Tortoise And The Hare: College Basketball Style Analysis

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The Tortoise and the Hare: College Basketball Style Around 600 BC Aesop described a competition that compared creatures of vastly differing speeds in “The Tortoise and the Hare”. In men’s college basketball every contemporary game highlights the contrasting aspects of this tempo battle and this past seasons game between UVA and Duke, along with classic contests featuring prototypes in tempo control Princeton and Loyola Marymount, truly demonstrate the similarities and differences between the slowdown and up-tempo basketball strategy. Up-tempo and slowdown styles in men’s college basketball have the similar goal of victory but look to achieve it differently. Both employ specialized defensive schemes and offensive sets in attempts to compensate…show more content…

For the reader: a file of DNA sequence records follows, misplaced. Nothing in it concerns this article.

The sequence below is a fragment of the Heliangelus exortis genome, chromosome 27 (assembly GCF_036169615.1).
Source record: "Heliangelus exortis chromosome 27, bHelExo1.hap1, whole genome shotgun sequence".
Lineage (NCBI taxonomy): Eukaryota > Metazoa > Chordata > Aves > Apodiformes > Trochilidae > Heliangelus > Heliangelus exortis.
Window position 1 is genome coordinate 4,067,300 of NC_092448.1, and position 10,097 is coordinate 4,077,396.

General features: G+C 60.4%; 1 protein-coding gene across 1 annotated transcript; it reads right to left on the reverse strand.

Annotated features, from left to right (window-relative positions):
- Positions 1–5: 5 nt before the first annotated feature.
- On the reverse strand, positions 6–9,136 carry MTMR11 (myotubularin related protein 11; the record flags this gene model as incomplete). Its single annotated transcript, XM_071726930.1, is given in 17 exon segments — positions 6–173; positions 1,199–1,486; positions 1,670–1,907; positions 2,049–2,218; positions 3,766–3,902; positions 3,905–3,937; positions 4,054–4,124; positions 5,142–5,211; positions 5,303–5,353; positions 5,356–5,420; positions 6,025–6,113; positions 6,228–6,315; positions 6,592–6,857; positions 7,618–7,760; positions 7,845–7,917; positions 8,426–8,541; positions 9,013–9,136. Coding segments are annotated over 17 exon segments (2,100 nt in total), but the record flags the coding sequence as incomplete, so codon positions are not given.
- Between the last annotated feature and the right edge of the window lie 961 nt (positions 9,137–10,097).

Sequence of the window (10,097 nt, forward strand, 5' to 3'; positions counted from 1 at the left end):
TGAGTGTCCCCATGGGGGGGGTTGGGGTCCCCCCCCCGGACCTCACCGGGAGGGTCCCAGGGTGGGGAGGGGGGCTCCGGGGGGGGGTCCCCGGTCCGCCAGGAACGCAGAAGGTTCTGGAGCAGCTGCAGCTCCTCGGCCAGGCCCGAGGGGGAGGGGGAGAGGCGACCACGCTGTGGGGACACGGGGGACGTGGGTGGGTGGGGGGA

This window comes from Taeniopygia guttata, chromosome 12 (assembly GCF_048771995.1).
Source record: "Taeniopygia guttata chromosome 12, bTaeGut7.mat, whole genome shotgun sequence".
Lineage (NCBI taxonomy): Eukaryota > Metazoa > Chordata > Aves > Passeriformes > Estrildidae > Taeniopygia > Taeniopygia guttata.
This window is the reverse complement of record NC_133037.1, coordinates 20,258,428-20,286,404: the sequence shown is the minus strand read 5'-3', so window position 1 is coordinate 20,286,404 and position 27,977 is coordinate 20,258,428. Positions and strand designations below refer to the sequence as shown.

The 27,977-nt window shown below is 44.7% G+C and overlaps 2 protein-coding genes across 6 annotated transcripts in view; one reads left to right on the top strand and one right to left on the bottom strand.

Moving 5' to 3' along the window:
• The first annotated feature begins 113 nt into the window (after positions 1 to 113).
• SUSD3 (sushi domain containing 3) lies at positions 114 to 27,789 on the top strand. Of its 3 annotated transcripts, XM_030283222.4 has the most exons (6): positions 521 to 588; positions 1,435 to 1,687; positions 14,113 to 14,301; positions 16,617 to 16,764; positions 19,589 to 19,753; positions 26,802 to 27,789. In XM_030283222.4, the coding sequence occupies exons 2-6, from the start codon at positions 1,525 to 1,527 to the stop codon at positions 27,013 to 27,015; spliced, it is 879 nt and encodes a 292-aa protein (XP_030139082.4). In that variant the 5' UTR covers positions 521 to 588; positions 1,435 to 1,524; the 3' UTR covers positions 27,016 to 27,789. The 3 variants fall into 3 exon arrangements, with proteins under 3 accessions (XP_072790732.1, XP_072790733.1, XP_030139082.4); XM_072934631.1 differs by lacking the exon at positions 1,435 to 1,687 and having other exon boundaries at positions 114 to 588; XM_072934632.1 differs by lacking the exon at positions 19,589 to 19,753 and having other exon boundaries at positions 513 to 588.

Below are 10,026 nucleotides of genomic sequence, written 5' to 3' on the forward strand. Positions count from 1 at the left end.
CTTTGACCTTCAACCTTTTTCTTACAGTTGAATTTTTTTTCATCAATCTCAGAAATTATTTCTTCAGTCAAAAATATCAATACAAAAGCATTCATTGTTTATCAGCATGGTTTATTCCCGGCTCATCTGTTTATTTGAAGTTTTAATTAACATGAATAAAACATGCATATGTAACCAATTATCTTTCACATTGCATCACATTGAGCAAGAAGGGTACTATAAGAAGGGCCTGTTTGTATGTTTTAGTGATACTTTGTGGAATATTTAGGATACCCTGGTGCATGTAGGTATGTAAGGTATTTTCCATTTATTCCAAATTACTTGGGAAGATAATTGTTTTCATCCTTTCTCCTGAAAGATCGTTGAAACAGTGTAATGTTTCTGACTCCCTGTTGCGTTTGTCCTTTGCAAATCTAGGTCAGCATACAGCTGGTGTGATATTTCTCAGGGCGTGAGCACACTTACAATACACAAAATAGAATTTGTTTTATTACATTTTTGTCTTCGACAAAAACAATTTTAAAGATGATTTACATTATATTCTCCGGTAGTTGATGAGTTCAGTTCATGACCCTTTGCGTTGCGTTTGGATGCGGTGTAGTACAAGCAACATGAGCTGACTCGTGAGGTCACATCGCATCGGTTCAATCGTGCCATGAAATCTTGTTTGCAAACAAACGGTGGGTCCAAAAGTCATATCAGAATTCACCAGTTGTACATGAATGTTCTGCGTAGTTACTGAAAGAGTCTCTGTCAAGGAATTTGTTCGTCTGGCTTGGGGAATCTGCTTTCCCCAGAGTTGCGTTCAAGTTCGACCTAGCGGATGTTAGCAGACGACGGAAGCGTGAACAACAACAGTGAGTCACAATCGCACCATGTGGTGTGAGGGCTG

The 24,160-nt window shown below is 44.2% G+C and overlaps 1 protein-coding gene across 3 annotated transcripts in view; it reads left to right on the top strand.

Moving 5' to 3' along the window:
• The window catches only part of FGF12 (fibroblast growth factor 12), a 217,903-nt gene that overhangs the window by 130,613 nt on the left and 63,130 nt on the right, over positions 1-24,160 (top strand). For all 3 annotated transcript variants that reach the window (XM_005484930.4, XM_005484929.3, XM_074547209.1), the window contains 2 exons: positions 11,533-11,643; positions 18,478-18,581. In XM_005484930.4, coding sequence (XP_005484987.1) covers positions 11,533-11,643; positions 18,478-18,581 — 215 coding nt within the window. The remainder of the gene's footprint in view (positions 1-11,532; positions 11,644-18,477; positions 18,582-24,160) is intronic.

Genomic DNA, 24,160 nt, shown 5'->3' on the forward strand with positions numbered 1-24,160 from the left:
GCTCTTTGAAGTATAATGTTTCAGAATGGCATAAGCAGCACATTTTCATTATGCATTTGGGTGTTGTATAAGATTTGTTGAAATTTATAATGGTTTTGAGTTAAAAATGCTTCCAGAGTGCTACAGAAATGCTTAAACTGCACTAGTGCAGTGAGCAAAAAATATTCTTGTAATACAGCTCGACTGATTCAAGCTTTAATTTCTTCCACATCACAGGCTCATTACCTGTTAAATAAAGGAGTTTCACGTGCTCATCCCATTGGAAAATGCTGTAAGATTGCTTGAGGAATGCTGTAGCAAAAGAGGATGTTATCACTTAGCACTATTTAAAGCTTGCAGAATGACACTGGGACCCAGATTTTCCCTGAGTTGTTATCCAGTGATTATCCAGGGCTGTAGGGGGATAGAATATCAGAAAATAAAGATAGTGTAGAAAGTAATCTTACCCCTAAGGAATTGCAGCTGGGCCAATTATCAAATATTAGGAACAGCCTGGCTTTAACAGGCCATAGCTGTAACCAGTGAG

On the offensive end they forgo fast break opportunities and move the ball fastidiously, burning clock while looking for a high percentage shot. They don’t contest the offensive rebounds, focusing instead on defensive transition, so as to prevent opposing fast break opportunities. Lowering the total number of possessions raises each ones value, rewarding the patient team. Pete Caril’s Princeton Tigers (1969-96) epitomize the slowdown, ball control style and no game more demonstrates this than their famous contest in 1996 when the Ivy League school defeated storied UCLA, the defending national champions. Time Magazines Sean Gregory wrote that, “Since Princeton did not offer athletic scholarships, and its admission standards were so strict, Carril couldn't recruit the country's elite athletes to central New Jersey. So in order for his teams to compete against superstars, he designed an unusual playing style that required patience, precision and deadeye shooting.” UCLA, averaging 77 points per game according to Sports-Reference.com, lost 43 to 41 in what ESPN ranked as the 3rd greatest upset in NCAA
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